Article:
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It's Dave's 40th Birthday on Saturday and there have been emails and texts sent with the headline - "Dave's 40".

Not sure if this is correct, can anyone help?

Thanks.

Pete

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    I would interpret 'Dave's 40' as meaning 'Dave is 40'. 'Dave's 40th' would refer to the fact that it was his 40th birthday. – WS2 Jul 18 '14 at 8:14
  • I think about "Dave's 40's" , But i'm not sure , too . – Mohamed Hamza Jul 18 '14 at 8:16
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As WS2 commented, the common way to title the invitation would be:

Dave's 40th

Which will be taken to mean, "Dave's 40th birthday."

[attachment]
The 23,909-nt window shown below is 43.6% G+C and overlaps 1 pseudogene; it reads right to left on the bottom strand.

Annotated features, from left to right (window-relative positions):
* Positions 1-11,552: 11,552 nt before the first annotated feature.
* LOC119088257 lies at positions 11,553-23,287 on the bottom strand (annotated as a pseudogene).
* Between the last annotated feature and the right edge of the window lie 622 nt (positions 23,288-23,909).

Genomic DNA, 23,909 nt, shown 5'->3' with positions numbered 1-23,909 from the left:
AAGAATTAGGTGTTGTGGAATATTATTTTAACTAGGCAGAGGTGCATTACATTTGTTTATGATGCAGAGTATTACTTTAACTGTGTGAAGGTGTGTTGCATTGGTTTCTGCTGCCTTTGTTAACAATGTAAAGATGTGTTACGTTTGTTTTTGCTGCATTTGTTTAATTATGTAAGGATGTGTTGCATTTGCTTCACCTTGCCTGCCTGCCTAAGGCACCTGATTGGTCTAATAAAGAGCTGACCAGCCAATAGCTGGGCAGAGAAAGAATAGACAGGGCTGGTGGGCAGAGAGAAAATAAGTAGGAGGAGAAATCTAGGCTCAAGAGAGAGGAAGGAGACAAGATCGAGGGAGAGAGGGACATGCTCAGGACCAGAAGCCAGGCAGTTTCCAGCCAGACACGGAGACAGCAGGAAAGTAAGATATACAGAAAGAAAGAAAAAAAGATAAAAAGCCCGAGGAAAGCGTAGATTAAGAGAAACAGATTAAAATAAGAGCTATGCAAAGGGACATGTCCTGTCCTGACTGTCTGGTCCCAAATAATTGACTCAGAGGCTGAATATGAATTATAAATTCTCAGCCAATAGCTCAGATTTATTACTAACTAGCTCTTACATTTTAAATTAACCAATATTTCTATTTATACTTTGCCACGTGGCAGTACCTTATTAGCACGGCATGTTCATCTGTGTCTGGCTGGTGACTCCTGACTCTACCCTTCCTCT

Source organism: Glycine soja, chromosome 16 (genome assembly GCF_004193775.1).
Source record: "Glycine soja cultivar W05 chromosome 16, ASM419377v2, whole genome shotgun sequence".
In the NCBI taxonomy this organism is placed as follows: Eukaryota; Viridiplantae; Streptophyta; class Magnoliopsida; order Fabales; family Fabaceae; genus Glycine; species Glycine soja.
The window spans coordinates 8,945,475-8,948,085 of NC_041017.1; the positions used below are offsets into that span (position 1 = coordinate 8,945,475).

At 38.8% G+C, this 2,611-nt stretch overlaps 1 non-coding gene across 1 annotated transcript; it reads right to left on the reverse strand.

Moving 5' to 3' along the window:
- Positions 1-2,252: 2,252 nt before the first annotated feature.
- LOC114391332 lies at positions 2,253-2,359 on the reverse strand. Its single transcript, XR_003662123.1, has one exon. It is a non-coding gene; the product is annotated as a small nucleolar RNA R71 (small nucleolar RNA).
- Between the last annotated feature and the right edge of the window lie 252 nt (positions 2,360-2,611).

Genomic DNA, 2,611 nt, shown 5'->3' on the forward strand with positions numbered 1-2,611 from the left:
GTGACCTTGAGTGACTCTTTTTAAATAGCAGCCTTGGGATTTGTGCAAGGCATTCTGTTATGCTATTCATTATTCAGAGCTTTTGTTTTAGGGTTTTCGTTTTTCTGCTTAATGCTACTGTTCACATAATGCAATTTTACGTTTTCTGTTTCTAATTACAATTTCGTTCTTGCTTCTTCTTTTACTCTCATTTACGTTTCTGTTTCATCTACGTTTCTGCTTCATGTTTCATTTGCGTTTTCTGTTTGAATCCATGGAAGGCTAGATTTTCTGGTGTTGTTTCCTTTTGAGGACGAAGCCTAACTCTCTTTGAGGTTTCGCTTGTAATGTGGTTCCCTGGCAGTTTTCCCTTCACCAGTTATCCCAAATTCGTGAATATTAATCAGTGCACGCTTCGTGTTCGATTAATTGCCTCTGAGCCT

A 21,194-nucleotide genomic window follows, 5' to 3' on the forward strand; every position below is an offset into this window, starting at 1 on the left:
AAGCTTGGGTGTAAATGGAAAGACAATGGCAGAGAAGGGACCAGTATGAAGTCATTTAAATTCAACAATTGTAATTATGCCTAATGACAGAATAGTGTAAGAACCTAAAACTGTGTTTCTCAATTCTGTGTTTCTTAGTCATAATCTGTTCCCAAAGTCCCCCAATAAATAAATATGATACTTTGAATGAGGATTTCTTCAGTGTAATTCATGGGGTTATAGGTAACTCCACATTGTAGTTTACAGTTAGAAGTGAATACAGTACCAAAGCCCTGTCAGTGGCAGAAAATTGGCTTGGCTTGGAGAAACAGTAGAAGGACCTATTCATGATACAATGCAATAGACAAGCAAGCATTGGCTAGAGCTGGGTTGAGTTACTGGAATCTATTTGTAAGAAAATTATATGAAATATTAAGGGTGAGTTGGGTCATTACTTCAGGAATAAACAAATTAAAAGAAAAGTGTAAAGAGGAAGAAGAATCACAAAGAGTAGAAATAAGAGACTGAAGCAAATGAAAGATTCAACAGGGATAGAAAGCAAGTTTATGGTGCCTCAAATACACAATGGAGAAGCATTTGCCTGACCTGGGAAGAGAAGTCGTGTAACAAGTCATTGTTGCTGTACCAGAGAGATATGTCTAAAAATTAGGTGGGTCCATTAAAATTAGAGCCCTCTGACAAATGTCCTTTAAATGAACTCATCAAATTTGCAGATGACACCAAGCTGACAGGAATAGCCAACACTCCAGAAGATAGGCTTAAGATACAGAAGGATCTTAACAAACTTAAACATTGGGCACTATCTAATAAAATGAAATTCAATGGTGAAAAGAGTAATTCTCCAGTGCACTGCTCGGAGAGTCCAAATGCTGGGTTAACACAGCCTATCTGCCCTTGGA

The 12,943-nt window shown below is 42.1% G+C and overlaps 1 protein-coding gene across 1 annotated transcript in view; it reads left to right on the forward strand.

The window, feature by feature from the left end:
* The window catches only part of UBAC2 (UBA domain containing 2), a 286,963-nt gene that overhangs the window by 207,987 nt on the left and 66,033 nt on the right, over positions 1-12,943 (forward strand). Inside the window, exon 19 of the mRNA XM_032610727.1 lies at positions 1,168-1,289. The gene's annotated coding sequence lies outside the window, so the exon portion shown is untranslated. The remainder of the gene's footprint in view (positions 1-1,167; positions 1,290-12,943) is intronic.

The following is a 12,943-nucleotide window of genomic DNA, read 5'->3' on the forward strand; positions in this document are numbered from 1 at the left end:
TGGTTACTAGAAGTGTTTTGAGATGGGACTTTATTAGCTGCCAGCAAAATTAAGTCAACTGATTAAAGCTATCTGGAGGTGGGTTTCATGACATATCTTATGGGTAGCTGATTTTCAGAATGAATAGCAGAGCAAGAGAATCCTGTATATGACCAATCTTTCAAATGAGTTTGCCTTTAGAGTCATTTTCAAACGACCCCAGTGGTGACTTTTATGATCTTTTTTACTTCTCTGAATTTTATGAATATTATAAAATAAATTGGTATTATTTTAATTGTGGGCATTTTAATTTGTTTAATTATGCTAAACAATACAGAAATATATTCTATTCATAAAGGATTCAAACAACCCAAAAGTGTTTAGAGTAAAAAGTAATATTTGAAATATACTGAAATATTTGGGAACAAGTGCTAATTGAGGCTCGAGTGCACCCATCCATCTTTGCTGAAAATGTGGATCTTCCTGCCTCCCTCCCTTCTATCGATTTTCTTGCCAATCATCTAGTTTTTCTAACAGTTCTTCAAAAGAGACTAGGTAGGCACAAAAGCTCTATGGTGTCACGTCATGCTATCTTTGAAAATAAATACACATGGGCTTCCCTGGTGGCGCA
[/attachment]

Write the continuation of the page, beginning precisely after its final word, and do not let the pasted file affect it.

If you just wrote:

Dave's 40

It would be taken to mean, "Dave is 40," which could also work, it would just be a bit less common. You'd probably expect a following line to say something like:

And he's having a party!

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    +1 The term Dave's has two meanings. One is possessive (belonging to Dave), and the other is a contraction (Dave is). – bib Jul 18 '14 at 12:47
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It is a contraction of Dave is 40.

An apostrophe doesn't just indicate the possessive, it can indicate a contraction.

It is perfectly common in normal speech to shorten is to 's. For example; The weather's hot, this food's tasty.

I wouldn't expect to use it in formal written English, but for emails, texts and birthday cards it is fine.

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